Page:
By KAREN VELIE
Shortly after negotiating an agreement not to grow cannabis outdoors for 20 years, the owners of an indoor marijuana grow in Templeton applied for and received a permit to grow 15 acres of industrial hemp, a cannabis strain.
On March 26, Jamie Jones of Kirk Consulting negotiated a settlement agreement with Ian McPhee to drop his appeal of a proposed mixed indoor and outdoor marijuana cultivation project on York Mountain Road. In exchange, Frank Ricigliano and Laura Gardner, Jone’s clients, agreed not to grow cannabis outdoors for at least 20 years.
Hemp (Cannabis Sativa) and marijuana (Cannabis Indica) are two varieties of the cannabis plant. Hemp is rich in CBD, a non-psychoactive compound currently touted as a treatment for epilepsy and seizures. The other strain, marijuana, has higher levels of THC, a psychoactive drug.
On May 30, Ricigliano applied to the County Agricultural Commissioner for a permit to grow 15 acres of hemp. The county approved Ricigliano’s application, and he planted hemp on his property.
After discovering the apparent contract violation, on June 17, McPhee’s attorney Tim Carmel contacted Ricigliano’s attorney Roy Ogden.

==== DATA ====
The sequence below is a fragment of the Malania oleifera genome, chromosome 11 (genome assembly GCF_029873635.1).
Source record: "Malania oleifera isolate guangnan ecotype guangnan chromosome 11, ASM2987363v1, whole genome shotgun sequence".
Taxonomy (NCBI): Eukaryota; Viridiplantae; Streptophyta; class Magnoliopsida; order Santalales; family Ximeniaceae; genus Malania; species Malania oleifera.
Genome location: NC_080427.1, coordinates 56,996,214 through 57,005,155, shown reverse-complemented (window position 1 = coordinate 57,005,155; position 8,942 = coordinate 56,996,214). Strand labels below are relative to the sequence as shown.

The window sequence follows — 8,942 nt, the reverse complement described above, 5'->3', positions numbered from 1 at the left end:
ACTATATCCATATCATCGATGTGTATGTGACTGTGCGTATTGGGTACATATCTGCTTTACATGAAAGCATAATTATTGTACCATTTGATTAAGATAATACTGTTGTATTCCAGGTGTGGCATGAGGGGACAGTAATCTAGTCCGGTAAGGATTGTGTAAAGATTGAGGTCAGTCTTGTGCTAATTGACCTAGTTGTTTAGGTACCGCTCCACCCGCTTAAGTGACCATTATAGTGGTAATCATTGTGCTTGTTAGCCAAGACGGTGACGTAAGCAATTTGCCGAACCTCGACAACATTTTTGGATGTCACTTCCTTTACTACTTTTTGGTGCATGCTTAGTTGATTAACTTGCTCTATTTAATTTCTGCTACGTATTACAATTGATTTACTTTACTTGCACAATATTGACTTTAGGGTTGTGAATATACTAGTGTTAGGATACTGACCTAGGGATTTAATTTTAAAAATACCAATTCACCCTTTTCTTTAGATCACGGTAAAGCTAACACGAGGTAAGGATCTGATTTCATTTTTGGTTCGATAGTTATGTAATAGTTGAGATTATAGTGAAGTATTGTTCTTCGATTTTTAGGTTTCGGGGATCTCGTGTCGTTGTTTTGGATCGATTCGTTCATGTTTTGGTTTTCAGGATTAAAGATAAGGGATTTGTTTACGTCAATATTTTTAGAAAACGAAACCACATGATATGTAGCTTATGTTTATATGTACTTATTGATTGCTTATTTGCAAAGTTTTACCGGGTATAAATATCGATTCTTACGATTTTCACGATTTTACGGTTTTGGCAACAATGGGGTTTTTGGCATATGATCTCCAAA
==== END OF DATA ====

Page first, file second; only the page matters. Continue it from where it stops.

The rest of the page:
In a phone conversation about the alleged contract violation, Ogden argued hemp does not fall within the county’s definition of cannabis, according to a June 18 cease and desist letter Carmel sent to Ogden.
“That the County is inconsistent in its regulation of the different species of the cannabis plant is irrelevant,” Carmel wrote in his letter. “The scientific name of hemp is Cannabis Sativa and no rational argument can be made that hemp is not cannabis.”
The California Health and Safety Code 11018.5 refers to industrial hemp as “a crop that is limited to types of the plant Cannabis sativa.”
In his letter, Carmel gives Ricigliano 10 days to remove the outdoor hemp grow or face legal action.
“Please advise your clients to immediately cease and desist cultivating cannabis outdoors on the Property, to include removal of any and all species of cannabis that have been planted outdoors, within 10 days of the date of this letter,” Carmel wrote. “In the event that they do not comply, Mr. McPhee is prepared to pursue all remedies available to him at law and equity.”